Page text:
- The Washington Times - Thursday, March 27, 2003

KUWAIT CITY, March 27 (UPI) — Plan C — or maybe Plan D — for the Iraq war went into operation Thursday morning, as coalition commanders scrambled to meet Iraqi counter-attacks moving out of Baghdad and south of Basra. The counter-attacks were swiftly hammered by coalition air power, recovering from the two days of near blindness imposed by the driving sandstorms.

As the dust cleared over the Euphrates River crossings at An Najaf and An Nasiriyah Thursday, the scale of this tactical U.S. victory became clear. In a defensive battle against Iraqi raids that tried to take advantage of the sandstorm cover that grounded the U.S. helicopter gun ships, U.S. troops reported counting "hundreds of Iraqi dead."

And south of Basra, where an Iraqi armored column of some 80 tanks and armored personnel carriers was "almost entirely destroyed" by allied guns and air power Wednesday evening, the firepower superiority of the coalition forces was again on display. Thursday morning, the Royal Scots Dragoon Guards outside Basra claimed to have knocked out another 14 Iraqi tanks making what a British military spokesman called "a suicide charge" from the city.

Now that the weather has cleared and the gun ships are flying again, the flat terrain of the fertile plains between the Tigris and Euphrates rivers is likely to become a killing ground for the Republican Guard divisions trying to hold the approaches to Baghdad.

But in strategic terms, yet another major change was under way at the Coalition Command Headquarters of U.S. Gen. Tommy Franks in Qatar. It is a change that suggests that the initial hopes of a quick, successful war are giving way to a longer, more deliberate campaign to take Baghdad.

Plan A, for a two-pronged attack on Iraq from north and south was ditched when the Turks refused passage to the U.S. 4th Infantry Division. Plan B was the abortive attempt to end the way at a single blow by decapitating the Baghdad regime with the bombing raid a week ago. Plan C was the swoop on Baghdad, the flanking drive up the west bank of the Euphrates to shock the Iraqis into an acceptance of their defeat.

Not one of those first three plans has succeeded, in part because the sandstorms slowed the coalition advance and in part because of the guerilla raids on the long and vulnerable supply lines of the U.S. 3rd Division who had swept forward almost 300 miles in three days.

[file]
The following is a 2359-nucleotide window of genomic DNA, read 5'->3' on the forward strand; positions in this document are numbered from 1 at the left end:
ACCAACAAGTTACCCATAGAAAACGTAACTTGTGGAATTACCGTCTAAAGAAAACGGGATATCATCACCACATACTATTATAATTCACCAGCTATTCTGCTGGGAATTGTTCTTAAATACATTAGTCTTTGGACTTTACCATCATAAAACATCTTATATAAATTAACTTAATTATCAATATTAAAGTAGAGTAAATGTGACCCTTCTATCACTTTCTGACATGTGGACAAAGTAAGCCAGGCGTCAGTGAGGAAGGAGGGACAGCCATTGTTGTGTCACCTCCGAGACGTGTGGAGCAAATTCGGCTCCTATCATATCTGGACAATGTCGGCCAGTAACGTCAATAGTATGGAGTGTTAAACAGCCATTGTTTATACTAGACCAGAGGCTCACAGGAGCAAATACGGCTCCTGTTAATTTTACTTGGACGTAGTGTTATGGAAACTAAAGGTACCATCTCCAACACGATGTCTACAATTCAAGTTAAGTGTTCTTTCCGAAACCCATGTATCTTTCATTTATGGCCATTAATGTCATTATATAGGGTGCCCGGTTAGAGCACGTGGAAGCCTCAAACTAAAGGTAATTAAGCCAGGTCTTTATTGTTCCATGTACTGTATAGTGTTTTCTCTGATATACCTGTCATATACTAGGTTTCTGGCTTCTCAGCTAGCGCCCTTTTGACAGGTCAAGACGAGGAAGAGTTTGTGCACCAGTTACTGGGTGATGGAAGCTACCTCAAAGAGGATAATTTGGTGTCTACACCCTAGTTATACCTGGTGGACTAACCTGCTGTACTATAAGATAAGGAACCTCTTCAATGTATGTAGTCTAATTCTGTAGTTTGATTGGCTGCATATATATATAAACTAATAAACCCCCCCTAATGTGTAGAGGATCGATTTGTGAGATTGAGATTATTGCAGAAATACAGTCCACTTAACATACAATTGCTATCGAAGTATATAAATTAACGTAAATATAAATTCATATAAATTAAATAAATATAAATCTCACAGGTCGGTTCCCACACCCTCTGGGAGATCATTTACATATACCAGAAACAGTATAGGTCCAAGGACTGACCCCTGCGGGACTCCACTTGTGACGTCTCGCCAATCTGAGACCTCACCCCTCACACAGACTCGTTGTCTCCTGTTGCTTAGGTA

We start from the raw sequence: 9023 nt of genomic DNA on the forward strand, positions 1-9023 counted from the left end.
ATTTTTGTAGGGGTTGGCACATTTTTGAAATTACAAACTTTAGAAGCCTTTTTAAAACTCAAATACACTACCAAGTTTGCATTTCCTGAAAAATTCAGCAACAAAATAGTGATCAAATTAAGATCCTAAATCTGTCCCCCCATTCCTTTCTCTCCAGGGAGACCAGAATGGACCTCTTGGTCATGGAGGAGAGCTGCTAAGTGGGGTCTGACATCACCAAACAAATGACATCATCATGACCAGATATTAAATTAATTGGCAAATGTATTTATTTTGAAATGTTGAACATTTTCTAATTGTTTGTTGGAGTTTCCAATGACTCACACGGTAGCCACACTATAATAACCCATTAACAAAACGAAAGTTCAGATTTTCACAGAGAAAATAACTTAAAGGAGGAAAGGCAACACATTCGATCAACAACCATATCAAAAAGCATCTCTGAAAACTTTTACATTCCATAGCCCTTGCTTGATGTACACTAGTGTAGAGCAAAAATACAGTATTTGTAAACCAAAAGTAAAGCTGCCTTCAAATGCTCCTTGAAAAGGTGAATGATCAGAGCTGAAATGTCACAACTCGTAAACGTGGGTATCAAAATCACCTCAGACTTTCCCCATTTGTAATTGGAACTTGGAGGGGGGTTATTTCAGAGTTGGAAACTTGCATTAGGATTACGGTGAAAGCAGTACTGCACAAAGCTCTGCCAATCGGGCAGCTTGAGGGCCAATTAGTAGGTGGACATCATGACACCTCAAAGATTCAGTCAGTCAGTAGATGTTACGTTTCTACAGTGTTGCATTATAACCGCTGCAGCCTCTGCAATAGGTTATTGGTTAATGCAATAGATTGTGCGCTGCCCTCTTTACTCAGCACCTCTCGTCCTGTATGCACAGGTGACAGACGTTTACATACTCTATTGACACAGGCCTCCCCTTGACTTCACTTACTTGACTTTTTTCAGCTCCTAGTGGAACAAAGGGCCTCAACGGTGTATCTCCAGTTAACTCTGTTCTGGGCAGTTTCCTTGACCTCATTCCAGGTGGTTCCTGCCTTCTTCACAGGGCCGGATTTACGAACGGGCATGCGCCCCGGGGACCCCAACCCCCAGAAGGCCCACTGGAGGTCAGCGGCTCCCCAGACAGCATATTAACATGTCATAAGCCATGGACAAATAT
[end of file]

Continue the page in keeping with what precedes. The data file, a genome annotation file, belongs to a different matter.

Plan D is now under way. It began with a serious opening of the northern front with the air drop of 1,000 parachutists from the U.S. 173rd Airborne brigade on the airstrip at Harir, near the town of Bashur on the Kurdish occupied zone. Once the airfield was secure, C-17 military transports flew in the rest of the brigade and began flying in Bradley armored vehicles and anti-tank weapons.

The 1st Battalion of the 63rd Armored Brigade (normally based in Germany) was scheduled to be flown into Harir later Thursday to provide armored support. The deliberate publicity given to these movements by the allied command suggested that they wanted the Iraqi commanders to know — and worry — about the serious U.S. forces gathering to their north. The Iraqis will have to think long and hard before taking Republican Guard units from the north to reinforce the defense of Baghdad.

The second part of Plan D is the arrival of the first reinforcements of the U.S. 4th Infantry Division. It will be a week before this powerful unit can take part in the battle, and their tanks, armored vehicles and their other heavy equipment are still making their way around the Arabian peninsula after a long and fruitless wait off the Turkish coast. But the allied commanders now have a strategic reserve, and the combat infantry that may be required if the urban battle of Baghdad begins.

Military sources in Kuwait say that the U.S. Marines took 20 casualties, none dead, in the defense of An Nasiriyah overnight. Thursday morning, the Marines sent loudspeaker trucks into the city of some 200,000 people, telling the civilians to pack up and leave. The initial rules of engagement requiring allied troops to avoid damaging civilian areas appears to have been modified, after the use of civilian cover by Iraqi guerrilla-type fedayeen.

The allies have to hold An Nasiriyah and its vital bridges over the Euphrates, an essential supply route. Further north up the Euphrates at An Najaf, the 3rd Infantry have also engaged in bitter and close quarter fighting to hold their bridges. But that period of close fighting may be coming to an end as the weather clears.

Strikingly, the dark predictions of heavy allied casualties in urban fighting have not been borne out in An Najaf and An Nasiriyah and Basra. Iraqi casualties have been heavy, but U.S. and British casualties have been relatively light. Group Capt. Al Lockwood, the British spokesman, said that the two attempts at armored breakout from Basra had been defeated "without any loss on our side."

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